What is their mission?
To enhance the quality of life through therapeutic interventions with our caring canines, their owners, and professionals.
How and when did Caring Canines begin?
Georgia Granger, our founder, started Caring Canines, a 501(c)(3) non-profit organization, in July of 2017. Caring Canines is the latest chapter in her continuing mission to help people.
Georgia founded her first AAT (Animal Assisted Therapy) organization in Tennessee in 1986 She developed and built Human-Animal Bond in Tennessee (HABIT), a sprawling organization through which certified animal-assisted therapy dogs worked with professional therapists on treatment protocols that addressed challenges as varied as head trauma, elder issues and autism.
Georgia founded Human Animal Bond In Colorado (HABIC) in 1993. She grew that organization to over 150 trained and supervised human animal teams participating in over 60 separate programs touching the lives of many including students, counselors, social workers, and teachers.
Who does this program benefit?
The program we use within Caring Canines is Animal Assisted Therapy (AAT). The students that work with us are referred to us by psychologists, social workers, counselors or special-ed teachers within each school.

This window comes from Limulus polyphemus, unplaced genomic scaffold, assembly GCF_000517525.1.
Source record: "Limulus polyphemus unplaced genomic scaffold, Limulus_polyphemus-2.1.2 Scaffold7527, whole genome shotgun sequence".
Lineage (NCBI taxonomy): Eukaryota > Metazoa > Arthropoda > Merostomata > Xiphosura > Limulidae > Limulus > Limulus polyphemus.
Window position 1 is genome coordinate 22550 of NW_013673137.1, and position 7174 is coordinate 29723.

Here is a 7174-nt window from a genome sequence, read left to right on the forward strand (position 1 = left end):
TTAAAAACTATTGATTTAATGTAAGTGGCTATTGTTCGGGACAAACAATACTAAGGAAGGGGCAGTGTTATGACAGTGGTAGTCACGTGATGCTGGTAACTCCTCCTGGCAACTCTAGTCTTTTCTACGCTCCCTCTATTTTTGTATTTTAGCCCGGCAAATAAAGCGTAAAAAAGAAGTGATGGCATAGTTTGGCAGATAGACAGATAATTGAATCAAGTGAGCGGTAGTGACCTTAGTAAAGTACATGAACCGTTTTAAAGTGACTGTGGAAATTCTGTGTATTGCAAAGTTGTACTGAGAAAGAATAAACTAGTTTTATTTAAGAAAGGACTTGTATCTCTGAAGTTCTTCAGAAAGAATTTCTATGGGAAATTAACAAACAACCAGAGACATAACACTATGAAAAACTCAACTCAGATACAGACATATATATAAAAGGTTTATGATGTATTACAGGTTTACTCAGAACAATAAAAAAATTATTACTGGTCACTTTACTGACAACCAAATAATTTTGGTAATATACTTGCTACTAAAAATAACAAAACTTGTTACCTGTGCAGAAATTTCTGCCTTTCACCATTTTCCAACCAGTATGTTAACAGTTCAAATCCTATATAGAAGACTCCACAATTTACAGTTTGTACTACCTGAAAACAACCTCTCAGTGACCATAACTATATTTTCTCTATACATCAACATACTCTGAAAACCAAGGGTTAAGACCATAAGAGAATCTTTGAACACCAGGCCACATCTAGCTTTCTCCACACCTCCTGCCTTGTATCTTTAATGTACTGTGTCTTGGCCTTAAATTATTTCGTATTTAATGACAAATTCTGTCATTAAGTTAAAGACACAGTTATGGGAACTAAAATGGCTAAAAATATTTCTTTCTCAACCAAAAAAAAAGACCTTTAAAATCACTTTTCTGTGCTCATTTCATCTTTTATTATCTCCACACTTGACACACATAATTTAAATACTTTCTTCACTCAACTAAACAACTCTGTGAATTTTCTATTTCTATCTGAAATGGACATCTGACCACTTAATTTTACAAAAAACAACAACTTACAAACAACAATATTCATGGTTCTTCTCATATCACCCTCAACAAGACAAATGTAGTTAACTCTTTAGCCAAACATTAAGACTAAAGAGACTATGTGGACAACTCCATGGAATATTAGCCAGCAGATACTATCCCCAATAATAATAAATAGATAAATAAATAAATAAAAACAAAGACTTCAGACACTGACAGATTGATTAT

We design each program to help the individual student. The technique we use is designed specifically for their needs. These are physical, emotional, social and cognitive needs.
Platte Valley – Colorado Youth Correctional Center: We work with incarcerated children, 11-21 years of age. Individual sessions with the counselor and human animal team provide time to express feelings and learn how to work appropriately with the dog which then transfers to humans. Sharing different perspectives to life which they haven’t learned through their childhood helps them feel differently about their life. And hopefully helps them change their outlook (toward their life’s goals), changing their lives to be more positive in feelings and understanding.
How to become a Caring Canines Volunteer?
All volunteers and their animals must attend a seven-week training course given by a dog trainer experienced in AAT (Animal Assisted Therapy). They must pass a rigorous test given by the dog trainer and observed by the president/founder to assure the safety and efficacy of all programs. Animals (consisting only of canines) are evaluated through a series of tests performed by our veterinarian to assure their behavior will lead to success, and will be absolutely safe. All procedures, training, tests, agreements with clients, and progress reports are supported with documentation. The candidate teams that pass all of these training and behavioral tests are well equipped to help people. For more information on how to join or donate click on the link below.